December 19, 2013 § 2 Comments
This year’s DASTS conference wants to highlight and display the political, conceptual and practical consequences of the ontological turn. Rather than continuing with the Modern belief in grand narratives and a singular ontology, researchers within the field of STS outline an alternative history with several modes of existence and thus a plurality of truth conditions. But what are the implications of multiple modes of existence? How are diplomatic encounters and politics performed across modes? And what does the plurality of truth conditions mean for the institution of Academia? How can we envision new forms of posthumanities in socio-technical worlds? With these questions, the theme of the conference will be enactments of futures. « Read the rest of this entry »
November 20, 2013 § Leave a comment
Just a quick update and reminder to my readers that the AIME research group continues to move forward. We now have some very thorough and interesting response posts up through Chapter 7 of Bruno Latour’s book. As before the link to the site is here. If you are currently reading An Inquiry into Modes of Existence and want to contribute to our site feel free to drop me a line in the comments.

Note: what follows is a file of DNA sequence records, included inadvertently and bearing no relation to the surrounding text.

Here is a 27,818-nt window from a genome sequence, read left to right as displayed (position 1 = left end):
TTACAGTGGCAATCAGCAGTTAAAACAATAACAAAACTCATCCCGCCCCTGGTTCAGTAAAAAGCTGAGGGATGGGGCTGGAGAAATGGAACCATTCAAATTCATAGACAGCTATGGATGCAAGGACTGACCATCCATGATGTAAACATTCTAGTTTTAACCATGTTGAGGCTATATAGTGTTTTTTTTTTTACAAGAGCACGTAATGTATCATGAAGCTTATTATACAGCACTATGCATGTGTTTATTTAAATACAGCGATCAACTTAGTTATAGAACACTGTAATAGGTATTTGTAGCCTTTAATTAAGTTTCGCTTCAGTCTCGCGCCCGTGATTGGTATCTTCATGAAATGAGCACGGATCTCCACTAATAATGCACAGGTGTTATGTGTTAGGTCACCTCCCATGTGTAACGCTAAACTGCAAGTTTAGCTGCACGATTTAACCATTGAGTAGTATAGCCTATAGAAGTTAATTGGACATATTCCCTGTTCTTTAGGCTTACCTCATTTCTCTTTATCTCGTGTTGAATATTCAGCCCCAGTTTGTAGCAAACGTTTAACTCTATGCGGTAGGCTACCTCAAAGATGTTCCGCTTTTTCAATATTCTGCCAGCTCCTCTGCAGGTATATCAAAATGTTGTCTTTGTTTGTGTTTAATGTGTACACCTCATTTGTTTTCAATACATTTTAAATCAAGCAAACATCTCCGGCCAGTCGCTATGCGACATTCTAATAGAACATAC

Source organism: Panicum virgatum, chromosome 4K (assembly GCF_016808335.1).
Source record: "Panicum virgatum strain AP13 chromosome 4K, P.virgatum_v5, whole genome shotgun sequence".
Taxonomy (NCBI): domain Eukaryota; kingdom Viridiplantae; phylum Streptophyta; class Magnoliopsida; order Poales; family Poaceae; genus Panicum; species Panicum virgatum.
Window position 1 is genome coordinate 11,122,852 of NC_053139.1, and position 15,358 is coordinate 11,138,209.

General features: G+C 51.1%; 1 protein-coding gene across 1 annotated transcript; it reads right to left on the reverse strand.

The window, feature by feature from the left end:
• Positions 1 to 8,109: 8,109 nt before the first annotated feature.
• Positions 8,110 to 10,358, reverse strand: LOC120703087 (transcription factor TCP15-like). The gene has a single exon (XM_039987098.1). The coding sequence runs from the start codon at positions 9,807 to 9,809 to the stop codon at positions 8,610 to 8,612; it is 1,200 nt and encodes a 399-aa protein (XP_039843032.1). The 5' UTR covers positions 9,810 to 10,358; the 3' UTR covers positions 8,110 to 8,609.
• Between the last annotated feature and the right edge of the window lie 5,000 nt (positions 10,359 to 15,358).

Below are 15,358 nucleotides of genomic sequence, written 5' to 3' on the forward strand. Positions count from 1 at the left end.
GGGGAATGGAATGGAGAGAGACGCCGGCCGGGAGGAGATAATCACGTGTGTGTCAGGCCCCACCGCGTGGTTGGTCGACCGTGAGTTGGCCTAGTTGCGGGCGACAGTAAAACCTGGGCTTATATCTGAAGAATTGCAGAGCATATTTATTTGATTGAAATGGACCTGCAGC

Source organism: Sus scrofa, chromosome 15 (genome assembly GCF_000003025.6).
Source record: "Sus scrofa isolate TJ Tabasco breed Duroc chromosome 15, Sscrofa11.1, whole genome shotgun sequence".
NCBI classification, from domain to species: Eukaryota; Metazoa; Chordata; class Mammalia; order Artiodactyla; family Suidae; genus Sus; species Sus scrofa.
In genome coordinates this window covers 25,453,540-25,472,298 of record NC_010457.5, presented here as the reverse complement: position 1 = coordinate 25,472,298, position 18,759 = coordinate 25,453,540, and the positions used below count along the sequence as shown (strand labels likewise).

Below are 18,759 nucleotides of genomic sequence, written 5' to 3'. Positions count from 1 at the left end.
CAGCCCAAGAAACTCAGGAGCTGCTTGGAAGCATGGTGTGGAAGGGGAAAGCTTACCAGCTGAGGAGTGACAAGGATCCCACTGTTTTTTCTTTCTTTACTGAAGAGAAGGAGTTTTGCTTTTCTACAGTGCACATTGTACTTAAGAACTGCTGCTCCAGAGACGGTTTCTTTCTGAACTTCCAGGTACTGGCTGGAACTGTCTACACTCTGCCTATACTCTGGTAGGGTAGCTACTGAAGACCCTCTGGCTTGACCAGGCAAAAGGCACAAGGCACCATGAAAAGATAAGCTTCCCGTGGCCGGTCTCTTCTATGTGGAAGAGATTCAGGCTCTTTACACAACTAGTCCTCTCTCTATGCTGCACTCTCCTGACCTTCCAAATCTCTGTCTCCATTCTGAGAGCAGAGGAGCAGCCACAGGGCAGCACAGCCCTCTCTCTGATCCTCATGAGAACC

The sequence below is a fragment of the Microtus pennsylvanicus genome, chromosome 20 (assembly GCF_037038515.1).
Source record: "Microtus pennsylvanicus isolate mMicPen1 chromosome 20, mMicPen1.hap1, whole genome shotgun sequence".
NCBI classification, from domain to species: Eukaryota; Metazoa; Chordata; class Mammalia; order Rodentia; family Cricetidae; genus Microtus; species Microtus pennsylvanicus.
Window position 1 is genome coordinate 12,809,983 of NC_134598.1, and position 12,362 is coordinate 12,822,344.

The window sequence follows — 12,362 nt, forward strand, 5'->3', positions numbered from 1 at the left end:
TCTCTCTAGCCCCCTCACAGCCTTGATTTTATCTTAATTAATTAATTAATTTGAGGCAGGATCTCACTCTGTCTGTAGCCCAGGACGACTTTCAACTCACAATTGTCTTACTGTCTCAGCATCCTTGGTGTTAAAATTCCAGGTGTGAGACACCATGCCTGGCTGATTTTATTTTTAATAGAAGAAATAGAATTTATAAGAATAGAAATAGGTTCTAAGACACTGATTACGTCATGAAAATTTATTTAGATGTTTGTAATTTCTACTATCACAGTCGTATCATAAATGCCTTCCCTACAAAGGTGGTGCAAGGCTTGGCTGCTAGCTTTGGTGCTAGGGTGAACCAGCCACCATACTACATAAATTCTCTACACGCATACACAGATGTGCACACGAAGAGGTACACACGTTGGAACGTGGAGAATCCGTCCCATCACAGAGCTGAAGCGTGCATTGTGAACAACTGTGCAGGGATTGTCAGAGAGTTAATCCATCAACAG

October 21, 2013 § 9 Comments
October 9, 2013 § 46 Comments
[Photo: Casey Cripe]
Alva Noë recently posted a short commentary on the entanglement of science and values. I think readers will be interested in it. At first blush Noë’s point is fairly straight forward: Science and values are always entangled because the very characteristics science depends on — reason, consistency, coherence, plausibility, and replicability — are themselves values. Without some kind of agreement that these are the values that best serve the creation of scientific facts there would be no foundation upon which the sciences could maintain consistency. Science depends on a set of extra-scientific decisions, and we need to pursue and cultivate these decisions in order for the possibility of science to emerge in the first place. Simple enough. « Read the rest of this entry »